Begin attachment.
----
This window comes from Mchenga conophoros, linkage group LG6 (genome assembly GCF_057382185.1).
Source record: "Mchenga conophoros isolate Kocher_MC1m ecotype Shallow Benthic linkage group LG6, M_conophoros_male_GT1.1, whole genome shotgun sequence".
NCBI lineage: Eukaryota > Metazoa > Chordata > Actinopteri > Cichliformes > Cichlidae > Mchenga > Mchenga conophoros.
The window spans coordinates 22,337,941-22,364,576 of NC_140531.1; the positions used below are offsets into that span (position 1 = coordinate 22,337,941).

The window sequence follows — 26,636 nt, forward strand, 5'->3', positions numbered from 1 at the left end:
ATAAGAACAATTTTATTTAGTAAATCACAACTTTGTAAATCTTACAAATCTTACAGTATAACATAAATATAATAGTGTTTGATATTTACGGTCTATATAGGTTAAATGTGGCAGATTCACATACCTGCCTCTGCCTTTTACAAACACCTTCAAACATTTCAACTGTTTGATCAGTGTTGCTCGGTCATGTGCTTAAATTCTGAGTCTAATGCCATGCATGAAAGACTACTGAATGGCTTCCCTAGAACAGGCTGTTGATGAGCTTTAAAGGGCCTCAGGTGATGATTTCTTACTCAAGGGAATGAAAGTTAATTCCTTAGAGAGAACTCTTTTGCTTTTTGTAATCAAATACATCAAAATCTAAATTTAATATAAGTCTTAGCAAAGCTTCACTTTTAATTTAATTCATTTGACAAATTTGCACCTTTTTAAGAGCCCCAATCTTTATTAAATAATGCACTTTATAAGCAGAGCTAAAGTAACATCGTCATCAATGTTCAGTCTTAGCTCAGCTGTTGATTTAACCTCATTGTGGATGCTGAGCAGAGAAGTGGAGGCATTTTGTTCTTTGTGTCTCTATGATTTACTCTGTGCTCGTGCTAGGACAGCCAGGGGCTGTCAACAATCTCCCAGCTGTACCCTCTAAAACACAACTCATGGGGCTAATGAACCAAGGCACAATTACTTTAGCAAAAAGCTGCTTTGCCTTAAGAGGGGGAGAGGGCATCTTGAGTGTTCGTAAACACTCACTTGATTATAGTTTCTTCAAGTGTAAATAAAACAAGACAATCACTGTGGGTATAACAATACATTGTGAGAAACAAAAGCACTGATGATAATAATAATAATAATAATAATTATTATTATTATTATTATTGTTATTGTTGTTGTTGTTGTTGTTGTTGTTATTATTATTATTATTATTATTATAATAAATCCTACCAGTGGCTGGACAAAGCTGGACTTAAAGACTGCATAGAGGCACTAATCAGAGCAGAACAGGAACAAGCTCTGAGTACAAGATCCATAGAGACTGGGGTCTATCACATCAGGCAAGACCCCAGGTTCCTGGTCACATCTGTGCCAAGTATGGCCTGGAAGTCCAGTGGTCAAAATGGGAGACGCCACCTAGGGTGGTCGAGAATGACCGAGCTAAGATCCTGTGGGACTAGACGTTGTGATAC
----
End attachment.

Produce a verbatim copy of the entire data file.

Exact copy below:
This window comes from Mchenga conophoros, linkage group LG6 (genome assembly GCF_057382185.1).
Source record: "Mchenga conophoros isolate Kocher_MC1m ecotype Shallow Benthic linkage group LG6, M_conophoros_male_GT1.1, whole genome shotgun sequence".
NCBI lineage: Eukaryota > Metazoa > Chordata > Actinopteri > Cichliformes > Cichlidae > Mchenga > Mchenga conophoros.
The window spans coordinates 22,337,941-22,364,576 of NC_140531.1; the positions used below are offsets into that span (position 1 = coordinate 22,337,941).

The window sequence follows — 26,636 nt, forward strand, 5'->3', positions numbered from 1 at the left end:
ATAAGAACAATTTTATTTAGTAAATCACAACTTTGTAAATCTTACAAATCTTACAGTATAACATAAATATAATAGTGTTTGATATTTACGGTCTATATAGGTTAAATGTGGCAGATTCACATACCTGCCTCTGCCTTTTACAAACACCTTCAAACATTTCAACTGTTTGATCAGTGTTGCTCGGTCATGTGCTTAAATTCTGAGTCTAATGCCATGCATGAAAGACTACTGAATGGCTTCCCTAGAACAGGCTGTTGATGAGCTTTAAAGGGCCTCAGGTGATGATTTCTTACTCAAGGGAATGAAAGTTAATTCCTTAGAGAGAACTCTTTTGCTTTTTGTAATCAAATACATCAAAATCTAAATTTAATATAAGTCTTAGCAAAGCTTCACTTTTAATTTAATTCATTTGACAAATTTGCACCTTTTTAAGAGCCCCAATCTTTATTAAATAATGCACTTTATAAGCAGAGCTAAAGTAACATCGTCATCAATGTTCAGTCTTAGCTCAGCTGTTGATTTAACCTCATTGTGGATGCTGAGCAGAGAAGTGGAGGCATTTTGTTCTTTGTGTCTCTATGATTTACTCTGTGCTCGTGCTAGGACAGCCAGGGGCTGTCAACAATCTCCCAGCTGTACCCTCTAAAACACAACTCATGGGGCTAATGAACCAAGGCACAATTACTTTAGCAAAAAGCTGCTTTGCCTTAAGAGGGGGAGAGGGCATCTTGAGTGTTCGTAAACACTCACTTGATTATAGTTTCTTCAAGTGTAAATAAAACAAGACAATCACTGTGGGTATAACAATACATTGTGAGAAACAAAAGCACTGATGATAATAATAATAATAATAATAATTATTATTATTATTATTATTGTTATTGTTGTTGTTGTTGTTGTTGTTGTTATTATTATTATTATTATTATTATAATAAATCCTACCAGTGGCTGGACAAAGCTGGACTTAAAGACTGCATAGAGGCACTAATCAGAGCAGAACAGGAACAAGCTCTGAGTACAAGATCCATAGAGACTGGGGTCTATCACATCAGGCAAGACCCCAGGTTCCTGGTCACATCTGTGCCAAGTATGGCCTGGAAGTCCAGTGGTCAAAATGGGAGACGCCACCTAGGGTGGTCGAGAATGACCGAGCTAAGATCCTGTGGGACTAGACGTTGTGATAC